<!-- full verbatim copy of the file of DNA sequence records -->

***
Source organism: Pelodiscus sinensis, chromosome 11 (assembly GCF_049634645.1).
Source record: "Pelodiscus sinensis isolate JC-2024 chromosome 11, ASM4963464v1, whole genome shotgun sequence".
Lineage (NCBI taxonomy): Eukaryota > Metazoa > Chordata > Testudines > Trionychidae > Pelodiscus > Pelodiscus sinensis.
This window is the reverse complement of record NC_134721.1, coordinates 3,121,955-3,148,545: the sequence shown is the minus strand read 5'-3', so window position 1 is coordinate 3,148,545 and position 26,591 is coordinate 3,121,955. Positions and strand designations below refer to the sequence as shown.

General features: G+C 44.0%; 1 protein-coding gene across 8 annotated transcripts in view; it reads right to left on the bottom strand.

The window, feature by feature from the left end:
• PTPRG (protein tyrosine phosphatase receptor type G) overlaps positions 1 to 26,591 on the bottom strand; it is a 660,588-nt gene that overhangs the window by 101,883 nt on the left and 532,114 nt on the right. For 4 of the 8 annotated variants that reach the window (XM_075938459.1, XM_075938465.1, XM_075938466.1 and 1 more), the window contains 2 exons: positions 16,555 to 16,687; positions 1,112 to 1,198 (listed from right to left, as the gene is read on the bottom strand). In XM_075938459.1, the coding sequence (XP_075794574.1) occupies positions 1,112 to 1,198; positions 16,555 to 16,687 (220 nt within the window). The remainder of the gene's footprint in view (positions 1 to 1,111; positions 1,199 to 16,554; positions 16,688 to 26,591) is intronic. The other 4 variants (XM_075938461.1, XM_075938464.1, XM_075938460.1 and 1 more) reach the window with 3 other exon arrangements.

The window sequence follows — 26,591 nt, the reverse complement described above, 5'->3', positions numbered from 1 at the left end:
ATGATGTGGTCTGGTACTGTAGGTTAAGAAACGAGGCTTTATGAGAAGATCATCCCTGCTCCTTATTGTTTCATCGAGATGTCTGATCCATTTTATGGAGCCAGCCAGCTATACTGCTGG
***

Source organism: Pelodiscus sinensis, chromosome 11 (assembly GCF_049634645.1).
Source record: "Pelodiscus sinensis isolate JC-2024 chromosome 11, ASM4963464v1, whole genome shotgun sequence".
Lineage (NCBI taxonomy): Eukaryota > Metazoa > Chordata > Testudines > Trionychidae > Pelodiscus > Pelodiscus sinensis.
This window is the reverse complement of record NC_134721.1, coordinates 3,121,955-3,148,545: the sequence shown is the minus strand read 5'-3', so window position 1 is coordinate 3,148,545 and position 26,591 is coordinate 3,121,955. Positions and strand designations below refer to the sequence as shown.

General features: G+C 44.0%; 1 protein-coding gene across 8 annotated transcripts in view; it reads right to left on the bottom strand.

The window, feature by feature from the left end:
• PTPRG (protein tyrosine phosphatase receptor type G) overlaps positions 1 to 26,591 on the bottom strand; it is a 660,588-nt gene that overhangs the window by 101,883 nt on the left and 532,114 nt on the right. For 4 of the 8 annotated variants that reach the window (XM_075938459.1, XM_075938465.1, XM_075938466.1 and 1 more), the window contains 2 exons: positions 16,555 to 16,687; positions 1,112 to 1,198 (listed from right to left, as the gene is read on the bottom strand). In XM_075938459.1, the coding sequence (XP_075794574.1) occupies positions 1,112 to 1,198; positions 16,555 to 16,687 (220 nt within the window). The remainder of the gene's footprint in view (positions 1 to 1,111; positions 1,199 to 16,554; positions 16,688 to 26,591) is intronic. The other 4 variants (XM_075938461.1, XM_075938464.1, XM_075938460.1 and 1 more) reach the window with 3 other exon arrangements.

The window sequence follows — 26,591 nt, the reverse complement described above, 5'->3', positions numbered from 1 at the left end:
ATGATGTGGTCTGGTACTGTAGGTTAAGAAACGAGGCTTTATGAGAAGATCATCCCTGCTCCTTATTGTTTCATCGAGATGTCTGATCCATTTTATGGAGCCAGCCAGCTATACTGCTGG